Africa’s Political Stakeholders Register Their Approval Of RIC 2019

RCMRD RIC2019 Kicks Off In Nairobi Kenya
Dr William Samoei, Deputy President of Kenya, delivering a speech at the 3rd RCMRD International Conference and 4th AfriGEO Symposium

Scientists from across Africa began a week-long meeting in Nairobi on Monday, 12 August 2019 to discuss the use of space technology to tackle climate change and other weather-related disasters on the continent.

The Regional Centre for Mapping of Resources for Development (RCMRD) International Conference (RIC) has brought together delegates from across the continent to discuss and formulate ideas toward the utilisation of earth observation and geospatial technology in development and decision-making. The conference, organised by RCMRD, focuses on agriculture and food security, weather and climate, water and water-related disasters, land use, administration and management, and the creation of innovation hubs.

Raychelle Omamo, Cabinet Secretary for Kenya’s Ministry of Defense, in opening the meeting opined that the program will develop a continental service that will enable African nations to track changes across their countries in unprecedented detail.

“Data is transformative power that is capable of uplifting life by making the right decisions and controlling wastage and people must hunger for this data to transform countries quicker,” said Omamo.

She called on African countries to embrace the technology which, after all, is being offered freely.

Various leaders, who spoke at some points during the Conference, applauded the efforts of the organizers of the Conference and pledged their support to leverage Earth observation data and geospatial technologies in decision-making.

 

Dr William Samoei Ruto, Kenya’s Deputy President, in his speech said, “We want to be free from vulnerability of natural disasters and climate change that lay waste the hopes of nations and people. Our investment in the preconditions for socio-economic uplift of our people must be insured by evidence-based decision making.”

The symposium also introduced the Digital Earth Africa programme, a continental-scale platform using satellite data for decision-ready information and insights of environmental conditions to drive decision-making. The core technology behind the programme comes from Australia, which implemented the first operational data cube, and will scale up the technology to the African continent by calling on the Geoscience Australia experience.

Mamadi Gobeh-Kamara, Sierra Leone’s Deputy Minister of Information and Communications, said the initiative is a timely occasion that will go a long way to mitigate the effects of climate change.

William Kwasi Sabi, Ghana’s Deputy Minister for Monitoring and Evaluation, said that African countries will benefit from the big data by using the freely available information for routine decision-ready information and services.

On his part, Oliver Chinganya, Director of the United Nations Economic Commission for Africa (UNECA)’s African Centre for Statistics, said that the platform will offer inputs for deliberating and assisting in policy-making in Africa.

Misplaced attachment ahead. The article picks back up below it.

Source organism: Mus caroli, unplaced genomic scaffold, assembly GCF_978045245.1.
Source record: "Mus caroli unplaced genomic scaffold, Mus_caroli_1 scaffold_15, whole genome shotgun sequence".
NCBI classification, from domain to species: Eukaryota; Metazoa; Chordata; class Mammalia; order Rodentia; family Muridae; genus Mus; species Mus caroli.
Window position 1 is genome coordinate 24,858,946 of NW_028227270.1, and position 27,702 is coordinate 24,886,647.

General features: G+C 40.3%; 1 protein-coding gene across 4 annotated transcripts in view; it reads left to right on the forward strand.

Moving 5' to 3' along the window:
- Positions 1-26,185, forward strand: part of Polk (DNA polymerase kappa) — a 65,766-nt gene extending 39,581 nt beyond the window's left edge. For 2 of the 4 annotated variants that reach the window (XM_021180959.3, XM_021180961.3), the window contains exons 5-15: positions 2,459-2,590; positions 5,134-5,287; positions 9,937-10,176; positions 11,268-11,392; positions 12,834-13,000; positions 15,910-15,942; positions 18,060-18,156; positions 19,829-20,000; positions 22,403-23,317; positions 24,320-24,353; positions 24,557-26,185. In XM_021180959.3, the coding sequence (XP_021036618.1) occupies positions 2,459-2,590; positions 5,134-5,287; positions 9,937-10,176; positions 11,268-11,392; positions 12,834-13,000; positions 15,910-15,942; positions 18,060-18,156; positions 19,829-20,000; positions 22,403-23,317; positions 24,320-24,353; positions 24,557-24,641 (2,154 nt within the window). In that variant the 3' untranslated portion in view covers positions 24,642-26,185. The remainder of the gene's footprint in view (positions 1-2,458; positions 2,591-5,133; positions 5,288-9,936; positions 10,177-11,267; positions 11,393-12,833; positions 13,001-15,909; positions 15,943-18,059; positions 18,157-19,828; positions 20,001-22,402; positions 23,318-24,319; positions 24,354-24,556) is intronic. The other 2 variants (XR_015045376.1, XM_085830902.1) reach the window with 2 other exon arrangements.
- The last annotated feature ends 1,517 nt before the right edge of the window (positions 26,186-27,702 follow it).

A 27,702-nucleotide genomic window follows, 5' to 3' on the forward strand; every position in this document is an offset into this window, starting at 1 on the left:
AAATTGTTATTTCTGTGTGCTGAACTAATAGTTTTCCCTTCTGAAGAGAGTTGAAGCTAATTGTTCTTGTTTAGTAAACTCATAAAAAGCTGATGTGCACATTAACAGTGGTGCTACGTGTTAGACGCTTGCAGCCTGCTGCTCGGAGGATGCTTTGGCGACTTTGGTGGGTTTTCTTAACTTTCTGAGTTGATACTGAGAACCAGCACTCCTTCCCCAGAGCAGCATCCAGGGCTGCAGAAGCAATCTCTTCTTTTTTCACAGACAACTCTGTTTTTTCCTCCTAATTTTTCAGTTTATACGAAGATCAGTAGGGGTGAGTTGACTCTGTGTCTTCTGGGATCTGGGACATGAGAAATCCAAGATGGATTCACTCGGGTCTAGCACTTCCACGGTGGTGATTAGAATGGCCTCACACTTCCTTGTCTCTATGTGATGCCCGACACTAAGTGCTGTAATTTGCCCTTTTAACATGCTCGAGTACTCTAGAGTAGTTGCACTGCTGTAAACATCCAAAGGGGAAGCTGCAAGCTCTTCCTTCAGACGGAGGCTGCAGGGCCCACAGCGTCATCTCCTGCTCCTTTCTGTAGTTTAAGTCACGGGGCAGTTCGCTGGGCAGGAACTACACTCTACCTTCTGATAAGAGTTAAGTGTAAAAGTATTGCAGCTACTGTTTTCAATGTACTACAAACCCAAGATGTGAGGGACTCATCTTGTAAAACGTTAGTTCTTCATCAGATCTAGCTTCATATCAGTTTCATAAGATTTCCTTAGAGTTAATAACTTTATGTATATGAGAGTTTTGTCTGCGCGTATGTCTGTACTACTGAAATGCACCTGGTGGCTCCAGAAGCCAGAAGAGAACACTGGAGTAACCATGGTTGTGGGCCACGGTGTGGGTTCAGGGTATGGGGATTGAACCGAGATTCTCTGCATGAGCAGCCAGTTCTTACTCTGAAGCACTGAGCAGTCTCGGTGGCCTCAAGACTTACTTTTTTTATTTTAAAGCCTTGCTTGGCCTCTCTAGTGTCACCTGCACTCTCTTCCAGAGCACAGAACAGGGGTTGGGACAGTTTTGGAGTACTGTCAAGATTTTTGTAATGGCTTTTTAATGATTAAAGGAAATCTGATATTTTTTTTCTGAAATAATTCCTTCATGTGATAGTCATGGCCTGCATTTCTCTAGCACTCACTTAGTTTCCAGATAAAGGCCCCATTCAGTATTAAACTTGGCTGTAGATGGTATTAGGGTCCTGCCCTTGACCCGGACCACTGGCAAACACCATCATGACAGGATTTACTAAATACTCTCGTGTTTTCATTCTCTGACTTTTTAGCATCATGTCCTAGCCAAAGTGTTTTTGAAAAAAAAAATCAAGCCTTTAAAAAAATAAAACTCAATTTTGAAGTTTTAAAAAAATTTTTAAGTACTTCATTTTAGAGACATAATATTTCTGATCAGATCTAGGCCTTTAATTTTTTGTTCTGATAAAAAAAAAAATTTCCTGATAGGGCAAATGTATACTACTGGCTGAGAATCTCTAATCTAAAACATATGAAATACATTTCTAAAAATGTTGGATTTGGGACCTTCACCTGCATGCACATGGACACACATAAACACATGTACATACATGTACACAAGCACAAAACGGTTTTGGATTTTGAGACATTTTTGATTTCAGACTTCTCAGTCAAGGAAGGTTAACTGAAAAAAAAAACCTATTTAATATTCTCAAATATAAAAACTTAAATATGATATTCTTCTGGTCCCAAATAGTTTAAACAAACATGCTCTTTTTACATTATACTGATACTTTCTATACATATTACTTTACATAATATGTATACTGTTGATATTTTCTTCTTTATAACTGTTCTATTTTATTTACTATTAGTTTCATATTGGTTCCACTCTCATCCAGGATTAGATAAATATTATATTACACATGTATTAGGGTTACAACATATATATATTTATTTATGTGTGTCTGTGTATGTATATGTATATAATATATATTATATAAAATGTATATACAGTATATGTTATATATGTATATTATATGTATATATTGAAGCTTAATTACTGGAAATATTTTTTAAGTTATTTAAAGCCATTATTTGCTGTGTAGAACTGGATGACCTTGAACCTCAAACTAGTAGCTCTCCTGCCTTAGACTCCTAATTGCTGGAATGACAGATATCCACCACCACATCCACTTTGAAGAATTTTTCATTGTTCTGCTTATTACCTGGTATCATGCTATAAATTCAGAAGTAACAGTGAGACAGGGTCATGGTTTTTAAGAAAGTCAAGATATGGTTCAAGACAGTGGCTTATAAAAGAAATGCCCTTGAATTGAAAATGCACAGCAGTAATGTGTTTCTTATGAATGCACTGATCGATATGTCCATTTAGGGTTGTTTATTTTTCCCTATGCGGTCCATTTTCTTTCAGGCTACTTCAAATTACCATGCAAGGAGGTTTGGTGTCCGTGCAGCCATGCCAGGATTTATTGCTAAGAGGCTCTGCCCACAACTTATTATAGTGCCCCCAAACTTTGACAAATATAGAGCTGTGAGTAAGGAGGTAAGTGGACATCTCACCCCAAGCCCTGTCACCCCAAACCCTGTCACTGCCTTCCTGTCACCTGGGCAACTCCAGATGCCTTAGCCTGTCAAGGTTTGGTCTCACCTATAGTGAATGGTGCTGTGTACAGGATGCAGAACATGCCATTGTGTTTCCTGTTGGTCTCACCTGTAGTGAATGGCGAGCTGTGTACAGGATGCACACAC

Africa is the continent most vulnerable to the impacts of climate change. Already experiencing temperature increases, and with predictions that temperatures will rise further, Africa is facing a wide range of impacts, including increased drought and floods. In the near future, climate change will contribute to decreases in food production, floods and inundation of its coastal zones and deltas, spread of waterborne diseases and risk of malaria, and changes in natural ecosystems and loss of biodiversity.

Observing and monitoring Africa’s weather and climate is vital to understanding global trends. According to the World Meteorological Organisation, greater investment is needed in Africa’s meteorological and hydrological services and weather tracking stations, to ensure complete global coverage of weather and climate and to provide local data to plan for climate risks.

The RCMRD is an inter-governmental organisation formed in 1975 under the auspices of the United Nations and the African Union to provide services in surveying, mapping, remote sensing, geographic information system and information and communication technology to its 20 members. Its mission is to promote sustainable development through generation, application and dissemination of Geo-Information and allied Information Communication Technology (ICT) services and products in its member States and beyond. RCMRD programmes are oriented towards sustainable applications in natural resource management, infrastructure and environmental management, utilising Geo-Information Technologies.




New Report: The African space economy is now worth USD 7 billion and is projected to grow at a 7.3% compound annual growth rate to exceed USD 10 billion by 2024. Read the executive summary of the African Space Industry Report - 2019 Edition to learn more about the industry. You can order the report online.



Every week, we feature the story of NewSpace companies in Africa, promoting their work and giving insight on how they are contributing to building the commercial space ecosystem in Africa. Would you like to be featured? Kindly complete this form.


LEAVE A REPLY

Please enter your comment!
Please enter your name here

This site uses Akismet to reduce spam. Learn how your comment data is processed.